FIGURE 4
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FIGURE 4. Transcriptional regulation of proALN::ALN-LUC2 and proUPS1::UPS1-LUC2 is similar to the expression of endogenous genes modulated by differences in N status. qRT-PCR analysis of proUPS1::UPS1-LUC2 (A) and proALN::ALN-LUC2 (B) expression in shoots and roots following N starvation and re-application treatments. UPS1-LUC2 and ALN-LUC2 correspond to transcripts derived from proUPS1::UPS1-LUC2 and proALN::ALN-LUC2, respectively. OsUBI1 expression was used as an internal control. Data shown are the mean + SD of two biological and two technical replicates. Asterisks indicate significant differences based on a 95% confidence interval by a Student’s t-test.

Transgenic Plants Expressing the proUPS1::UPS1-LUC2 Sensor Show Strong Luciferase Activity Under High N Conditions

Two methods were used to test the molecular N sensor abilities of the proUPS1::UPS1-LUC2 plants: long-term incubation under high N conditions and short-term incubation under high N conditions. For long-term incubation, transgenic rice plants were grown on media with high levels of N sources, including 20 mM ammonium nitrate and 19 mM potassium nitrate (GM+N), or on growth media without N sources (GM-N) for 5 days (Figure 5A). High levels of luciferase activity were detected in the proUPS1::UPS1-LUC2 plants grown on the GM+N compared with plants grown on the GM-N. To quantify the luminescence signals, we tested five independent homozygous lines (#11, 16, 33, 40, and 42), which had single copies of the transgene. Luciferase activity in the proUPS1::UPS1-LUC2 plants grown on GM+N was ∼2,800-fold stronger than that in the NT controls and ∼20-fold stronger than that of the proUPS1::UPS1-LUC2 plants grown on GM-N (Figure 5B and Supplementary Figure S4A). In the short-term incubation experiment, transgenic rice plants were grown on GM-N for 4 days then for one additional day in the same medium but including 100 mM ammonium nitrate (Figure 5C). As in the long-term incubation experiment, luciferase activity was higher in the proUPS1::UPS1-LUC2 plants by 1 day after growth in the elevated N conditions than in plants grown on GM-N. We also quantified the luminescence in five independent homozygous lines. Luciferase activity in proUPS1::UPS1-LUC2 plants 1 day after incubation in high N was ∼13,000-fold greater than in the NT controls and ∼50-fold greater than in the proUPS1::UPS1-LUC2 plants grown on GM-N (Figure 5D and Supplementary Figure S4B). These data indicate that the proUPS1::UPS1-LUC2 sensor detects high exogenous N status, resulting in increased luminescence signals.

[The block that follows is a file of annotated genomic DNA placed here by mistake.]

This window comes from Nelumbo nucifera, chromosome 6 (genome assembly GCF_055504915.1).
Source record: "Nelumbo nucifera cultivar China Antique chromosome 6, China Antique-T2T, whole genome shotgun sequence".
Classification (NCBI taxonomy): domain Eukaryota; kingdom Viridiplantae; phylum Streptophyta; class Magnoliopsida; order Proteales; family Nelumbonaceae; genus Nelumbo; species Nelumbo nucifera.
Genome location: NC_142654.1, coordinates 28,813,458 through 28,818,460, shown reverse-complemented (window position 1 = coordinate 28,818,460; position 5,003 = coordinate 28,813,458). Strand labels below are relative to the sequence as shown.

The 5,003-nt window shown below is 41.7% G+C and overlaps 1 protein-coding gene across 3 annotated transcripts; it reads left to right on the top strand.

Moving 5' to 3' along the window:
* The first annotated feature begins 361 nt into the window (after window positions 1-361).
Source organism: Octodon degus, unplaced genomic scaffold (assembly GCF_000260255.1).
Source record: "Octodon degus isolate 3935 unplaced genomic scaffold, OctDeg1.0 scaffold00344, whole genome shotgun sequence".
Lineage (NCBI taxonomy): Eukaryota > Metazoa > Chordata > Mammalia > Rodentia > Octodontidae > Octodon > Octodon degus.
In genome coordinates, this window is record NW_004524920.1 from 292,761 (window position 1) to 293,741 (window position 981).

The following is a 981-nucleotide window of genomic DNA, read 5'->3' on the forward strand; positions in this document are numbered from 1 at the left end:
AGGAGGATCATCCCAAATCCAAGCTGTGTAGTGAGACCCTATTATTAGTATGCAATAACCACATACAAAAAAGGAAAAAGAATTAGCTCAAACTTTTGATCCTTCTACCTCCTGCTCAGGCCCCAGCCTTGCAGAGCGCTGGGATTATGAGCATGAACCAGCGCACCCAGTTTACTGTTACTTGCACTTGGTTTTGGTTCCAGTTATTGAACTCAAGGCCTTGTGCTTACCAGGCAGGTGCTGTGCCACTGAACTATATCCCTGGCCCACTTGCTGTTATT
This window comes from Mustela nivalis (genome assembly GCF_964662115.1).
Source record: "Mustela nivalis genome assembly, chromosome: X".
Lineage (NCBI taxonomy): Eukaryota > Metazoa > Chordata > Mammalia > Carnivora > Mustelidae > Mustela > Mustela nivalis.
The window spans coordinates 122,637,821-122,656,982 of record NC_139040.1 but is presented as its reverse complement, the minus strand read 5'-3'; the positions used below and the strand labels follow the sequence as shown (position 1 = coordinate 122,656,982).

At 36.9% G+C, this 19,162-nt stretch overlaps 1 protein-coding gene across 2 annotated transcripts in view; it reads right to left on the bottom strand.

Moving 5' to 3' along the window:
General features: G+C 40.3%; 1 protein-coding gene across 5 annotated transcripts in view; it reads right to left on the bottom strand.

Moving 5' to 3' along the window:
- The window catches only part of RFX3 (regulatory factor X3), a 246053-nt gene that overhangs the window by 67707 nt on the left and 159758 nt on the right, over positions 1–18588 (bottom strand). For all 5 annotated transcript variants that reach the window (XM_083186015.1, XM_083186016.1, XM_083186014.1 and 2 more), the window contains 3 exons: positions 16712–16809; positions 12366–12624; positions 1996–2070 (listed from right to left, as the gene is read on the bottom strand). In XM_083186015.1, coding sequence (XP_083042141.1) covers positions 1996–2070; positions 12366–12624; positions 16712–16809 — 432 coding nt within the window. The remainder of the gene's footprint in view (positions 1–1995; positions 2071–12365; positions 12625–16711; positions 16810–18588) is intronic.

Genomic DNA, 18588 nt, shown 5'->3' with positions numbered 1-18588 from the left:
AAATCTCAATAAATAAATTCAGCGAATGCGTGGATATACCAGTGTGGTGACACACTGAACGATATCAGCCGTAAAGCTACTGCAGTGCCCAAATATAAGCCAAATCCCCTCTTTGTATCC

FIGURE 5
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FIGURE 5. Luminescence resulting from proUPS1::UPS1-LUC2 is strong under high N conditions. (A) Images of 5-day-old NT (non-transgenic) and proUPS1::UPS1-LUC2 plants grown on GM+N (growth media +N) or GM–N. (B) Relative intensity of the luminescence in T3 homozygous proUPS1::UPS1-LUC2 plants under the same conditions as in (A). (C) Images of 5-day-old NT and proUPS1::UPS1-LUC2 plants grown on GM–N for 5 days, or grown on GM–N for 4 days followed by addition of 100 mM ammonium nitrate for 1 day. (D) Relative intensity of the luminescence in T3 homozygous proUPS1::UPS1-LUC2 plants under the same conditions as in (C). Data shown are the mean + SD of 5 T3 homozygous proUPS1::UPS1-LUC2 lines (n = 10 for each line). NT plants grown on GM–N were used as a control for normalization. Asterisks indicate significant differences based on a 95% confidence interval by a Student’s t-test.

The Luminescent Signal of the proALN::ALN-LUC2 Sensor Is Quickly Reduced Under High N Conditions